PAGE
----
On both days, we loosely followed the SP Trail, the main thread through the Grand Mesa. S and P stand for Sunlight and Powderhorn, two ski resorts on the Grand Mesa, although we’re willing to wrangle about that one and change it to Stupendous Powder.

Even though we spent the entire first day riding and rarely stopping, we barely scratched the surface of the thousands of acres of available riding. We discussed heading to Lands End, a popular overlook spot that affords great views to the west, south and north of Grand Mesa, but the heavy snowfall thwarted that. We did go to Land O Lakes overlook and caught brief glimpses of some drainages and mountains, but not much. However, on a clear day … .

The groomer worked all night and by the next morning, the trails that we were busting powder on the day before were now smooth, smooth, smooth.

The Spot

This day, we went to what one of the locals calls “the spot.” That’s it, no descriptive details on where exactly it is or how to get there—it’s just one of those secret locations every local has for his area; an area we’re sworn not to divulge. We will say it’s in the vicinity of Leon Peak (elevation 11,236 feet).

But what a sweet spot it was. It was about the time we were getting close to the spot that the sun was working hard to break through the clouds. It succeeded and the area was bathed in bright sunlight.

Died and gone to heaven epic.

A powder day western riders live for. Powder laden parks, trees heavy laden with snow, the sun sparkling off the flakes. And we had it all to ourselves. We didn’t have to search for powder or soft snow in the trees or on north facing slopes—it was epic everywhere.  The end of the day came far too fast and after we headed back to the lodge, the clouds rolled back in and it started to snow again.

Epic.    

 

Grand Mesa

Elevation 8,000 to 11,236 feet

Snowfall 300-420 inches

Miles of Groomed Trails 236 miles

Full-Service Town Carbondale (pop. 6,013), Cedaredge (2,215), Glenwood Springs (8,765), Grand Junction (46,898)

Nearest Airport Grand Junction (45 miles)

Getting Started Carbondale (970) 963-1890, Glenwood Springs Chamber Resort Association (888) 4-GLENWOOD, Grand Junction Visitor & Convention Bureau (800) 962-2547, Grand Mesa, Uncompahgre and Gunnison National Forests (970) 874-6600

Getting There The Grand Mesa is easy to get to and can be accessed from just about every direction. Colorado State Highway 65 runs north and south along the west side of the Grand Mesa while Colorado State Highway 133 is on the east side. Highway 65 can be accessed from Interstate 70 to the north and Highway 92 and U.S. Highway 50 from the south. Highway 92 also provides access to Highway 133 from the south. To the north, Highway 133 meets Colorado State Highway 82 near Carbondale and then it’s on to Interstate 70 at Glenwood Springs. The nearest commercial airport is in Grand Junction. Several parking areas scattered all over the Grand Mesa provide easy access to the main trails.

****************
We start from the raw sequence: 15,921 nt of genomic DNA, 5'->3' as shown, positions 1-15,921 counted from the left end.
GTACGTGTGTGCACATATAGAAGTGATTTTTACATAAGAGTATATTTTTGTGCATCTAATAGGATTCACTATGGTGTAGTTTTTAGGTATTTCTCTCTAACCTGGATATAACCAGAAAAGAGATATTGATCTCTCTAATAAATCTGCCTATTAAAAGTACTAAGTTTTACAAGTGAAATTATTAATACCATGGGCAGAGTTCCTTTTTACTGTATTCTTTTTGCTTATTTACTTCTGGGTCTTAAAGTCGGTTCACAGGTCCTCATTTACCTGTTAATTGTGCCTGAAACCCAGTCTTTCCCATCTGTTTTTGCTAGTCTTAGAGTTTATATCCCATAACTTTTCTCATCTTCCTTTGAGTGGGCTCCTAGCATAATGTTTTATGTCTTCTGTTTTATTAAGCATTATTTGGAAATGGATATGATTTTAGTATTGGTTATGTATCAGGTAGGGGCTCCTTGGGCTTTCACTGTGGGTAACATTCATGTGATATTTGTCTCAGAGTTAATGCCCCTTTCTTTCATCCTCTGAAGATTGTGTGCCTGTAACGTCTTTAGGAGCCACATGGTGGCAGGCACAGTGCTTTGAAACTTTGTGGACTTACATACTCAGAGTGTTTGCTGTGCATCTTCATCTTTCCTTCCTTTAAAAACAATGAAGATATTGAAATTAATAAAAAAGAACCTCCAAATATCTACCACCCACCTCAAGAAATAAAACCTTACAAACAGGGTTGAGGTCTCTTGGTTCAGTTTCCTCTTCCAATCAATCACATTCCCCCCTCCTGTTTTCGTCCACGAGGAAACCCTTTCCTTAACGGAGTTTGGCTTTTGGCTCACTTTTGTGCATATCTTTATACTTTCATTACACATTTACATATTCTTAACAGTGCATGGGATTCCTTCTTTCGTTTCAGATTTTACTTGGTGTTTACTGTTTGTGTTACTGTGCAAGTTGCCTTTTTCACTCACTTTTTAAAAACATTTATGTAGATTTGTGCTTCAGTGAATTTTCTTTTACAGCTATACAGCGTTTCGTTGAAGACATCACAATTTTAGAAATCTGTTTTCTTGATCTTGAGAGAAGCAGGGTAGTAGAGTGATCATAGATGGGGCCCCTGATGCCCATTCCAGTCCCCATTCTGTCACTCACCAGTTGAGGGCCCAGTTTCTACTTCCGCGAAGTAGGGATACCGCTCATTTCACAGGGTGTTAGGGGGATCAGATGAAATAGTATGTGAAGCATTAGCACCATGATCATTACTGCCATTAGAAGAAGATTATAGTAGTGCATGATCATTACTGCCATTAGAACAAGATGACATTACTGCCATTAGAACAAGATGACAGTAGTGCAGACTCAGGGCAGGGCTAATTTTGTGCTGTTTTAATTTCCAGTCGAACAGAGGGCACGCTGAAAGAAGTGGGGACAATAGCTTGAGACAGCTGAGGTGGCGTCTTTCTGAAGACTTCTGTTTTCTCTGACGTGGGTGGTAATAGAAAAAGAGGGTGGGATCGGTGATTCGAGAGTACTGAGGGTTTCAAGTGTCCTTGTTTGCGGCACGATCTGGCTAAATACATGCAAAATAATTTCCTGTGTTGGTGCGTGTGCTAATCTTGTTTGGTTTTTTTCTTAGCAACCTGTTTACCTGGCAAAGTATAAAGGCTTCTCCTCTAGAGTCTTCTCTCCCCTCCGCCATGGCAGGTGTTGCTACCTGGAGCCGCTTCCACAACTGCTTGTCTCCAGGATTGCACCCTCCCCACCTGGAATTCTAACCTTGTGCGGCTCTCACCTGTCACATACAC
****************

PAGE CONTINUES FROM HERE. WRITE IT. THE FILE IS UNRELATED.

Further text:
Getting Around Contact Grand Mesa Lodge (800) 551-6372 for sled rental/guided tour options. All major snowmobile manufacturers have dealers in Grand Junction. Some, but not all, brands have dealers in Delta, Carbondale and Glenwood Springs as well.

Bedding Down We stayed at the Grand Mesa Lodge (800-551-6372 or www.coloradodirectory.com/grandmesalodge), located just off Colorado State Highway 65 in the Grand Mesa National Forest. The lodge sits at 10,500 feet and is right on the SP snowmobile trail, which means you can ride right from your cabin. There are several cabins to choose from at Grand Mesa, from one-room cabins to one- and two-bedroom units. The cabins have a kitchen, living room, bathroom and the kitchens are equipped with all the utensils you need to cook. The housekeeping cabins sleep anywhere from 2-8 people and come with bedding and towels. There are no TVs or phones in the cabins, although there is a pay phone at the lodge. The cabins are cozy, warm and quiet. And surrounded by lots of snow.

The lodge itself has an on-site store for groceries, souvenirs and gas. Hosts Ken and Conne Simpson are the ideal hosts and go way out of their way to make sure your trip is what you want it to be. One of the things to make sure you see in the lodge is the Snow Board, which keeps you up to date on the snowfall. For example, during our stay at Grand Mesa, it snowed just about 38 inches (12 of which fell overnight), bringing the season total to 197 inches (through the end of February).

There are a few other lodges and resorts in the area.     

Eating Out As mentioned, we stayed at the Grand Mesa Lodge, where we cooked our own meals. The Simpsons (at the Grand Mesa Lodge) can offer other dining suggestions.








Kimpex
Best Western Sicamous Inn